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There’s a Tom Waits song called Big in Japan. It’s basically what I sang to myself all week.

Let’s start with Kazakhstan. The good news is 2015 should be the bottom of Kazakhstan’s dropping GDP growth numbers (from 7.5 percent in 2011 to projected 1.3 percent in 2015), but the World Bank says the recovery won’t be quick and depends on Russia & China.

Then the International Crisis Group released a tepid report on Kazakhstan’s stability. Their verdict: everything is well and good as long as Nazarbayev is around and Russian stay in Russia, but Nazarbayev turns 75 this summer and his passing could lead to the kind of political instability Putin could use an excuse to step in. It’s a lot of mongering, if you ask me. However, what happens after Nazarbayev is a very serious question and Russia definitely cares about the answer.Saiga antelope

Last thing on Kazakhstan this week was about the essentially annual die-off of a thousand strange-faced saiga antelopes on the steppe. There are a lot of factorsat play: a cosmodome nearby, a regular infection gone rampant, poachers. Scientific American wrote last year that this is getting a bit weird.”

Other things this week: trouble in an Uzbek exclave inside Kyrgyzstan and Turkmenistan’s president Berdy was in Austria.

Tajikistan sparked a few interesting pieces this week. For one, the commander of the OMON (a kind of special police force) has gone missing, maybe to join ISIS, maybe not (see my piece on skepticism further on). The country also closed its eastern region–Gorno-Badakhshan–to tourists. Badakhshan province in Afghanistan has been the site of increased Taliban attacks, but it’s also where the opposition in the civil war called home and the site of semi-regular trouble. My bet is on the situation in Afghanistan prompting this.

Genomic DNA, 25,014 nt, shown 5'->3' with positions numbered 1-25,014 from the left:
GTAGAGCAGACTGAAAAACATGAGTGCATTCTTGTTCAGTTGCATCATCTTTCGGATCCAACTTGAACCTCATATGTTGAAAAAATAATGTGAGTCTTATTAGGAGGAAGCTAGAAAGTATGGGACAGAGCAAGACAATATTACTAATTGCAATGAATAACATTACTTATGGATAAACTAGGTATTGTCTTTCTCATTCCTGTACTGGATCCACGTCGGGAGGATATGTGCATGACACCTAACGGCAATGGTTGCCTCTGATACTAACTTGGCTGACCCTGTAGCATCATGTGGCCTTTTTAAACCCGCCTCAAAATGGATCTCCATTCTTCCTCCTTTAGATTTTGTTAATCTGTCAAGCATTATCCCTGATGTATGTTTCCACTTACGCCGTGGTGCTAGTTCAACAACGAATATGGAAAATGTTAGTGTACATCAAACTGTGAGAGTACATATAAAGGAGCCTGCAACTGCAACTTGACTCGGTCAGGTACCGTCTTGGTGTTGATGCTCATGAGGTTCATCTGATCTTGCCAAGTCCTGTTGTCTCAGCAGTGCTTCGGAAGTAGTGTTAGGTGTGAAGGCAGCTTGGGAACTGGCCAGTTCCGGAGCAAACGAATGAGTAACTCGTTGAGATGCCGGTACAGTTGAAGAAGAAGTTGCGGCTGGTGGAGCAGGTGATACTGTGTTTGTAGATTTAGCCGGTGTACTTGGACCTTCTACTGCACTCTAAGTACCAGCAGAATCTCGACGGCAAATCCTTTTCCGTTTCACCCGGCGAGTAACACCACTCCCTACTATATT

A random Turkish news site decided that copying an entire paragraph wholesale without attribution is fine. It’s not really. So just read mine. Hilariously, the website that stole my words has a legal notice on the bottom of the page saying “Copyright, trade marks and other intellectual property rights in this website can not be reproduced without the prior permission.” That’s ironic.

In better news, a Tajik news site wrote (in Russian) about the opinion piece I posted this week–in which I outline my skepticism regarding numbers of Central Asians fighting with ISIS. I likened it to a game of telephone. The bottom line is that numbers matter and estimates have varied from 70 to 4,000. My issue is not so much that articles state a number, but that they are not always clear where the number comes from.

Last but certainly not least, the piece I wrote on the 10th anniversary of the Andijan massacre. I outline how “Uzbekistan’s most orderly protests” turned into a massacre and talked to Steve Swerdlow, a researcher at Human Rights Watch, about what’s changed in the past decade. TLDR: not much. But really, read it.

There were a number of great piece on Andijan this week I’d recommend you read: Sarah Kendzior in the NYT, Bruce Pannier at RFE/RL, and Dean C. K. Cox at Eurasianet.

Next week is Hell Week so there will be fewer web pieces from me. Magazine Issue 7 here we come!

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